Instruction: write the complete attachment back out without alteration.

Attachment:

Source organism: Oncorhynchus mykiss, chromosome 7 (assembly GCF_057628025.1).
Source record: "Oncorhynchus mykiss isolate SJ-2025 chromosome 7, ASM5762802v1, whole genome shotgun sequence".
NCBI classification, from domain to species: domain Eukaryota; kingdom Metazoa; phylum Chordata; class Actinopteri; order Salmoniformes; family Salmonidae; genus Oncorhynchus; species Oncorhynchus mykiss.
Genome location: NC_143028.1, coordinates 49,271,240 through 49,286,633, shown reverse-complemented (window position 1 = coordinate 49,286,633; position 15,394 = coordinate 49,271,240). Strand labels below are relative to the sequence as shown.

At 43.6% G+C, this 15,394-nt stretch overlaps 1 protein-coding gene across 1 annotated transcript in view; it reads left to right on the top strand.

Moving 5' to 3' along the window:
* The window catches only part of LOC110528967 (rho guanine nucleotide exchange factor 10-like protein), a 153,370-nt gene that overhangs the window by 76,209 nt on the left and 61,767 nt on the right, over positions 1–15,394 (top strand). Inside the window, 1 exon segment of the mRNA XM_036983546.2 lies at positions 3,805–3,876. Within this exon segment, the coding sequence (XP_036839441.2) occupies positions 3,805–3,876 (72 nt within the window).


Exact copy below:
Source organism: Oncorhynchus mykiss, chromosome 7 (assembly GCF_057628025.1).
Source record: "Oncorhynchus mykiss isolate SJ-2025 chromosome 7, ASM5762802v1, whole genome shotgun sequence".
NCBI classification, from domain to species: domain Eukaryota; kingdom Metazoa; phylum Chordata; class Actinopteri; order Salmoniformes; family Salmonidae; genus Oncorhynchus; species Oncorhynchus mykiss.
Genome location: NC_143028.1, coordinates 49,271,240 through 49,286,633, shown reverse-complemented (window position 1 = coordinate 49,286,633; position 15,394 = coordinate 49,271,240). Strand labels below are relative to the sequence as shown.

At 43.6% G+C, this 15,394-nt stretch overlaps 1 protein-coding gene across 1 annotated transcript in view; it reads left to right on the top strand.

Moving 5' to 3' along the window:
* The window catches only part of LOC110528967 (rho guanine nucleotide exchange factor 10-like protein), a 153,370-nt gene that overhangs the window by 76,209 nt on the left and 61,767 nt on the right, over positions 1–15,394 (top strand). Inside the window, 1 exon segment of the mRNA XM_036983546.2 lies at positions 3,805–3,876. Within this exon segment, the coding sequence (XP_036839441.2) occupies positions 3,805–3,876 (72 nt within the window).